Five years ago I reconnected with a man I once felt divine love with. It was at Amma’s ashram in San Ramon, California. It was just months after I returned from India and was finding my footing living in the Bay Area again. I went to Amma’s that night, excited to re-immerse myself in the energy of India.
I had spent the last year and a half in a deep inner transformation, becoming a yoga teacher, attending meditation retreats, visiting spiritual teachers across India, and learning powerful lessons from another experience of love in my life. When my previous relationship ended, I realized I was okay, having found a deep love within and for myself through my spiritual inquiry.
I showed up at Amma’s, to pay my respects for all I had learned and to pray for this new phase of my life. I happened to walk up to the temple at just the exact moment Amma was about to arrive. Everyone around me was dressed in white, praying and waiting in silence.
In a moment, a white car pulled up and the door opened for Amma. She walked through the entrance smiling and waving at people as she walked inside. Just as she passed, I locked eyes with a familiar face on the other side of the aisle.
It was a man I had met a year and a half before, before I went to India, before I had become a yoga teacher, before I had done this deep inner work. His name was Michael.
I met him when I was first living in San Francisco when my housemate, a musician, invited me to join a music-walking tour he was a part of through the Marin Headlands and up to Point Reyes. The musicians had planned an acoustic folk show for every night along the way and were going to hike on the Pacific Coast Trail and camp between shows. All the musicians met at the Golden Gate Bridge, where I first met Michael.
But back to that moment at Amma’s, I immediately recognized him and remembered the love I had felt for him long before, standing above the Pacific ocean on the Golden Gate Bridge. That moment of recognition quickly dissolved as Amma began to speak, guiding the group through a meditation. Afterwards, I went over to Michael and gave him a hug.
“You were the first person to tell me about Amma,” he said. “I spontaneously said yes to an invitation to come here this evening…”
It’s been five years since that night and Michael and I are still together. This past year in particular has brought about huge transformation within myself and within my relationship, so I wanted to honor this milestone by sharing a few of the lessons I’ve learned over the past five years of falling deeper in love…
1. Be Honest and Transparent
Honesty establishes trust.
I remember attempting to string together lies when I was younger, and it just never ever panned out the way I wanted it to. I quickly learned honesty was the only answer, and that even if honesty was sometimes hard, I could always find a way to be honest at the same time as being compassionate and loving.
Honesty is about speaking the truth when you are asked, and transparency takes honesty a step further. Transparency is when you speak the truth even when you are not asked. Imagine something comes up that involves you and your partner, and you are holding on to feelings or emotions...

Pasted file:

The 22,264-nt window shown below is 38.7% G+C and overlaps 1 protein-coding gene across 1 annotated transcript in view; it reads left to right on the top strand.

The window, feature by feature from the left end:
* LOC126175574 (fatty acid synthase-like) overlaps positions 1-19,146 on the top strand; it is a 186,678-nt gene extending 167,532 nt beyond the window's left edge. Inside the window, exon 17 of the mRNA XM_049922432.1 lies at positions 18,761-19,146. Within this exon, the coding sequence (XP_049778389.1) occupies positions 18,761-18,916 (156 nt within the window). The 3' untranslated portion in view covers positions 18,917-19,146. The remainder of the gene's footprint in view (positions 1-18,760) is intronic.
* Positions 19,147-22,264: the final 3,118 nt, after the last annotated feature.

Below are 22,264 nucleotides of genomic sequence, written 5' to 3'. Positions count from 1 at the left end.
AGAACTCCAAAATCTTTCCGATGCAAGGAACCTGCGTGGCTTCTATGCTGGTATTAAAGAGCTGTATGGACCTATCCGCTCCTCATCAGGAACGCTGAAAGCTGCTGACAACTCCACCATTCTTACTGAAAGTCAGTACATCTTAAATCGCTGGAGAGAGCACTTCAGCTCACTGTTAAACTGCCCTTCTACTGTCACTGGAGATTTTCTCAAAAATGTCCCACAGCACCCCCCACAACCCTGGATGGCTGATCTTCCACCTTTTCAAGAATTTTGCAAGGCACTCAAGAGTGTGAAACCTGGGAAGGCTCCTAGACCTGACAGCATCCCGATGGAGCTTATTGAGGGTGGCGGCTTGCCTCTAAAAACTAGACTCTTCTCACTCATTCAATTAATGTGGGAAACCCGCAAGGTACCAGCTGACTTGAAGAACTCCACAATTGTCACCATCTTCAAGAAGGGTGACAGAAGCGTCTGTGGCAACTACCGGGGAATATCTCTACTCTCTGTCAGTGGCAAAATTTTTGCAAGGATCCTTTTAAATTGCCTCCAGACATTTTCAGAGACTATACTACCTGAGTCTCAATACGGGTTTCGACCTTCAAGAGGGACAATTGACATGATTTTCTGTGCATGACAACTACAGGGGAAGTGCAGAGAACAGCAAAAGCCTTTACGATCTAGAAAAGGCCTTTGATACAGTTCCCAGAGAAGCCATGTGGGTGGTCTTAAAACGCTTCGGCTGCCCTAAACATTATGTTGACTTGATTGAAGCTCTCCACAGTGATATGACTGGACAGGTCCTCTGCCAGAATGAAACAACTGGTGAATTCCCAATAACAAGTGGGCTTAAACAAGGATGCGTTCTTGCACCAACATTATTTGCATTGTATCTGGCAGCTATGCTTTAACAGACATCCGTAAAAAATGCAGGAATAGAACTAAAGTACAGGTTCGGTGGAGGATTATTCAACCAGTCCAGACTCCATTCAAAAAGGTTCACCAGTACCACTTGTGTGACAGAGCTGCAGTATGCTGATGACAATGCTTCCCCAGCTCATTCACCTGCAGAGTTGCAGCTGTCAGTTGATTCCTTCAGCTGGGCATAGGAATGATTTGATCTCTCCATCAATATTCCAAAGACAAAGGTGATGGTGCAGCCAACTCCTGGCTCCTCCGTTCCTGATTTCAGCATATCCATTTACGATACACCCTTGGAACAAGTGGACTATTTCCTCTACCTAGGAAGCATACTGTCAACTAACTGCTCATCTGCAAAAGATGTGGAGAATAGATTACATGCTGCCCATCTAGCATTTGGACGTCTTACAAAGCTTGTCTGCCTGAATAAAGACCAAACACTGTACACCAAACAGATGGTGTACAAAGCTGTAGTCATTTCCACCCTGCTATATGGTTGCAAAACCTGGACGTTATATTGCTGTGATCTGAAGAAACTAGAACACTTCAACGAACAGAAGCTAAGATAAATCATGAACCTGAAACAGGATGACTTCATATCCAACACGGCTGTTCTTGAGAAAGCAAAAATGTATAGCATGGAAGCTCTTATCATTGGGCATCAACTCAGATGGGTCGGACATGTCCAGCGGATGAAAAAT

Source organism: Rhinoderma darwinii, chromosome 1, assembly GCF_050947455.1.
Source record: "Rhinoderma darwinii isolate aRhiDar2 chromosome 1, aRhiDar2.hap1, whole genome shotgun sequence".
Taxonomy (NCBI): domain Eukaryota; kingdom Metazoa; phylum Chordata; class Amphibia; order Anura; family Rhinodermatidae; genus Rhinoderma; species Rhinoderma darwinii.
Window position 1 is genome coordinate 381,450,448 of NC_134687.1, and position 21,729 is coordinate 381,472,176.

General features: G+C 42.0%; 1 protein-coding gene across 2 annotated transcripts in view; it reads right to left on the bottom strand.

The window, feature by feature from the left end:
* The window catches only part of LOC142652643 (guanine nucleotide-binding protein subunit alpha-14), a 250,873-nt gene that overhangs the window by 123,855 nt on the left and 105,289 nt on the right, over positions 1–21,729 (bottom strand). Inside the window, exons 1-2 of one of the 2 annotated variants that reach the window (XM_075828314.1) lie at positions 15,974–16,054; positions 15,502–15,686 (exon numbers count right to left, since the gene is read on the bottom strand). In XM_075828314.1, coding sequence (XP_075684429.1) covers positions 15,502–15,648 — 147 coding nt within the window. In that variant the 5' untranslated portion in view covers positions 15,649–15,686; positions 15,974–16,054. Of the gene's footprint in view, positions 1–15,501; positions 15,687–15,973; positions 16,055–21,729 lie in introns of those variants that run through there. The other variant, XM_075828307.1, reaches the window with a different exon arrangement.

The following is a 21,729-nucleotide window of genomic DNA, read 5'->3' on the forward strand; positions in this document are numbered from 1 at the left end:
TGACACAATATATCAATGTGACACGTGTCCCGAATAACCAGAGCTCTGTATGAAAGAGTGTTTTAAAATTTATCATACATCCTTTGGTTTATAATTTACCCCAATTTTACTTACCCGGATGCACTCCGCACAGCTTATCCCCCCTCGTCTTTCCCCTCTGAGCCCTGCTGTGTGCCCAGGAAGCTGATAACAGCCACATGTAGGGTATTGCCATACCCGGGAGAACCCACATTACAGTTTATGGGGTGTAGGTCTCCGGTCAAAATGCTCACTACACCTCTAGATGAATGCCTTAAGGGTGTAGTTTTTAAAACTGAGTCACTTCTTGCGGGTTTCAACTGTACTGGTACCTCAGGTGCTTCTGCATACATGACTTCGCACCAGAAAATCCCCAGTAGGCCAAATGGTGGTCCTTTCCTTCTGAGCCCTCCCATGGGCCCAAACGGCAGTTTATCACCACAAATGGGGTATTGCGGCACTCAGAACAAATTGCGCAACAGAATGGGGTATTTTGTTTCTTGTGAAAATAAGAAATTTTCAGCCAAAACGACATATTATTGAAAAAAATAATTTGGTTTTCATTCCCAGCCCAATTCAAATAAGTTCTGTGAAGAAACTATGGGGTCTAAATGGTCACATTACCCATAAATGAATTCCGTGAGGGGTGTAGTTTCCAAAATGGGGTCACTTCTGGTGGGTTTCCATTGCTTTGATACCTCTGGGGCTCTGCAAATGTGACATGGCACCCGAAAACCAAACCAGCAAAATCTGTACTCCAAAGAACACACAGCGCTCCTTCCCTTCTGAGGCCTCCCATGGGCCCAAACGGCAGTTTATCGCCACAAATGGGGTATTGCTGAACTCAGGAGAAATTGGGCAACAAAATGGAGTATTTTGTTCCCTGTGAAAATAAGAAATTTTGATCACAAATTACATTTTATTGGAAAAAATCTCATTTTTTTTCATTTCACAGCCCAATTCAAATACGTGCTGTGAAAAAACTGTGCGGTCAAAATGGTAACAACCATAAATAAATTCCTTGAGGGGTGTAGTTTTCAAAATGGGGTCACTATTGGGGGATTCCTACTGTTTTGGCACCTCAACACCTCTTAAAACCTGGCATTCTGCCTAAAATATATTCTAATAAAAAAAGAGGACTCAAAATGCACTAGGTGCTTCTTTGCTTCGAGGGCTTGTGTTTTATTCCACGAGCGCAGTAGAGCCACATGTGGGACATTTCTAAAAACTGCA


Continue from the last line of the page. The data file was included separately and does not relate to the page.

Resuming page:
Transparency is when you speak up right away and get to the heart of the matter rather than holding it in and keeping it to yourself.
In order to be transparent we need to feel safe. We need to create a space of non-judgement for our partner and ask that they hold that space for us as well.
An example where Michael and I have found ourselves to be more transparent in the last year, is if one of us feels attraction with someone else. In the past it felt scary to speak of it, it felt like it needed to be some big secret we could never tell the other, but now, we just name it. We allow there to be non-judgement. We bring humor to it. We remind each other we are human, and we are safe with each other and our experience is completely valid.
We have even supported each other to explore those attractions, and spend time with the person we feel attraction with. What I have found in those instances is that attraction does not necessarily need to go in a sexual direction. Oftentimes there is an attraction when we have medicine and lessons to learn through spending time with that person. Giving myself permission to explore those attractions has only deepened the love I have for my partner.
I realize now that there is nothing I could share with Michael that would cause me to lose love.
Finding that sense of security and trust has been so healing. Holding that space for him has deepened my ability to love unconditionally and provide a space of healing for him as well.
You know how sometimes you can just tell your partner is upset about something but they are being all quiet about it? You ask what’s going on, but they just shrug it off as nothing? You then begin to feel distance, wondering if you did something wrong, unsure of how to re-establish a space of love and connection again?
I’m going to teach you the exercise that has literally saved my relationship, countless times in this exact situation. It’s called Acknowledgement and Request. I first learned about it in the book Kindred Spirit by Matthew and Terces Engelhart (some of you may know them as the founders of Cafe Gratitude).
Simply ask, “Is there anything you want to be acknowledged for?” Allow your partner to speak, and do the best you can to be present and aware in your listening. When he or she finishes ask, “Is there anything else?”
Keep asking, “Is there anything else,” while intently listening and doing the best you can to remember each thing. Now, it’s also important not to react or reply to what your partner is saying. Simply give them the space to speak and have the floor. When he or she is complete, lovingly repeat back each and every thing that was said, acknowledging him or her for it.
When that is complete ask, “Do you have any requests?” Do the same thing - asking, if there is anything else after each request. When the requests are complete, repeat back each one, sharing that you would like to honor those requests to your best ability.